New Delhi: The Supreme court on Thursday made known its displeasure at the Union government not filing an affidavit on the rationale of fixing the annual income limit of Rs 8 lakh for reservation eligibility under the Economically Weaker Section (EWS) category for postgraduate medical seats through the National Eligibility cum Entrance Test (NEET).
The three-judge bench headed by Justice DY Chandrachud and comprising Justices Vikram Nath and BV Nagarathna was also seeking clarification on how the income limit of Rs 8 lakh, which is used as the cut-off limit for exclusion of creamy layer from Other Backward Classes (OBCs). The court drew attention to the fact that the same cut-off limit is used for exclusion (of the rich) in one and for inclusion (of the poor) in another. " In such a scenario, it would be arbitrary to provide similar income limit for EWS and OBC," the Court observed in its order.
The court was hearing a batch of different petitions filed challenging the government's July 27order by which OBC's are entitled to 2,500 PG seats in government medical colleges and EWS to 1,000 seats.
The bench sought to know how the government had arrived at the figure without any study used as basis and asked, "You cannot pull out any figure (such as ₹8 lakh) out of thin air. You must have some data demographic, sociological or socio-economic data. You are making unequals equals by applying this. "
Justice Chandrachud also referred to the disparity between rural and urban areas in income and assets used as basis to arrive at the limit. He said that OBC and EWS categories were not on a par in the constitutional scheme of things.
The bench was wondering why the government did not comply with its direction to file an affidavit when it heard the petition on October 7. The judge warned that the EWS order risked being stayed in the absence of a justification for the income limit. The court said it might even "stay the Government notification fixing ₹8 lakh for determining the EWS".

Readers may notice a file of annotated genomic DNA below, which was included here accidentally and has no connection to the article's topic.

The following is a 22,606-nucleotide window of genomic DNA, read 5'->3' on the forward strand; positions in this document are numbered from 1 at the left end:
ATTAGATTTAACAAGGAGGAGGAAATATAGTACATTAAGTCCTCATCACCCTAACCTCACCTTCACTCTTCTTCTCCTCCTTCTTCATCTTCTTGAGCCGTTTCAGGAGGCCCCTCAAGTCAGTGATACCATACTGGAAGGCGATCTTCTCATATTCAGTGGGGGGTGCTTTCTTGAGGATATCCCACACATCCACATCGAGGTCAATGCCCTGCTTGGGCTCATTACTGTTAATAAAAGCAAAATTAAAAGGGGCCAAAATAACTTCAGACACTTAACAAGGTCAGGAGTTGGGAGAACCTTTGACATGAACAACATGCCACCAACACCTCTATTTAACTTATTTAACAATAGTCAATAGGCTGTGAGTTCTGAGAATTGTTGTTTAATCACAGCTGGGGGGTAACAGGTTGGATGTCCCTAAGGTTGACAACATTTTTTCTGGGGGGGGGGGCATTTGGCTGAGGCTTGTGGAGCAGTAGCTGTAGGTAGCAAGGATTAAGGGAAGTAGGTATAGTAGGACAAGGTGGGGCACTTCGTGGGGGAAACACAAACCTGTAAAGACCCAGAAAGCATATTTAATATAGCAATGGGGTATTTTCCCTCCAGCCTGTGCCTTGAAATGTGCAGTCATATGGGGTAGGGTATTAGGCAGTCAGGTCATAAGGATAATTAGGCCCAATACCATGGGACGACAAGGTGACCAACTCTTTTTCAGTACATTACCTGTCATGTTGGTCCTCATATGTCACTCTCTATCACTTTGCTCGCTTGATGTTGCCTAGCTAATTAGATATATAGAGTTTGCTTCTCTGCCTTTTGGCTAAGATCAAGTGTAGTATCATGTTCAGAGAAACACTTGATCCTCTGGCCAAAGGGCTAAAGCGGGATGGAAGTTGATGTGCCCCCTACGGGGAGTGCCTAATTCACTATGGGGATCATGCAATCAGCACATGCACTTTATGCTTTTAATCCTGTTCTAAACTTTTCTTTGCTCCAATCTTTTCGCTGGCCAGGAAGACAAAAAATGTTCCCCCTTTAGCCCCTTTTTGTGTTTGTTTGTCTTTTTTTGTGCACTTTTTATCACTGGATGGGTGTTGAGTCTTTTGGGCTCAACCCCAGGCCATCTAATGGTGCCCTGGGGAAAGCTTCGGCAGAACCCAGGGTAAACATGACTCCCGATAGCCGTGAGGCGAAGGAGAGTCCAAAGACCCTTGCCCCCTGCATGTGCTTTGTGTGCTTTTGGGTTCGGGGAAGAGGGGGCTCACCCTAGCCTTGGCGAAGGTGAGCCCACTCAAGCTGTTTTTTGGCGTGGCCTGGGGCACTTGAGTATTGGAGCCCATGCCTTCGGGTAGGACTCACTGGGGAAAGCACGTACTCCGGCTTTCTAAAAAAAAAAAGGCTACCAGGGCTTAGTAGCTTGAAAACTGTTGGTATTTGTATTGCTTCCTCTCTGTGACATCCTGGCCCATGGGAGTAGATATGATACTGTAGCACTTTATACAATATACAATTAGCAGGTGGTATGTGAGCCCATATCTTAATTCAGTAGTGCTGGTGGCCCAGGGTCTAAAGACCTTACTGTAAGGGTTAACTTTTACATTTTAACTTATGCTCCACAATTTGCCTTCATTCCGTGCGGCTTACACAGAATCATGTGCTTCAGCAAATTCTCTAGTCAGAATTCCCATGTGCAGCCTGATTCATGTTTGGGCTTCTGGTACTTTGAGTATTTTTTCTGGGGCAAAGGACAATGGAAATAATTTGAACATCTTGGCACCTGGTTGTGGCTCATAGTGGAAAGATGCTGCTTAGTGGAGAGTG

"Tell us if you want to revisit the criterion or not. If you want us to discharge our duties, then we are ready to do so. We are formulating questions... you need to answer them," Justice Chandrachud addressed Additional Solicitor-General K.M. Natraj, who appeared for the Government.
In perspective, the 103rd Constitutional Amendment of 2019, had introduced the 10% EWS quota, which itself is under challenge before a larger bench of the apex court, mainly on the argument that economic criterion cannot be the sole criterion for backwardness as envisioned in the Constitution.
Advocate Natraj pleaded with the bench to leave the "larger" issue of what led to income criterion of ₹8 lakh for the Constitution Bench to examine. He also said that "The Central Government is authorised to prescribe the criteria for identifying the EWS persons, and requested that the bench should limit its review on whether or not to stay the July 29 notification".
The Court eventually ordered the government to file a detailed affidavit detailing the basis for its decision. The case was posted for next hearing on October 28.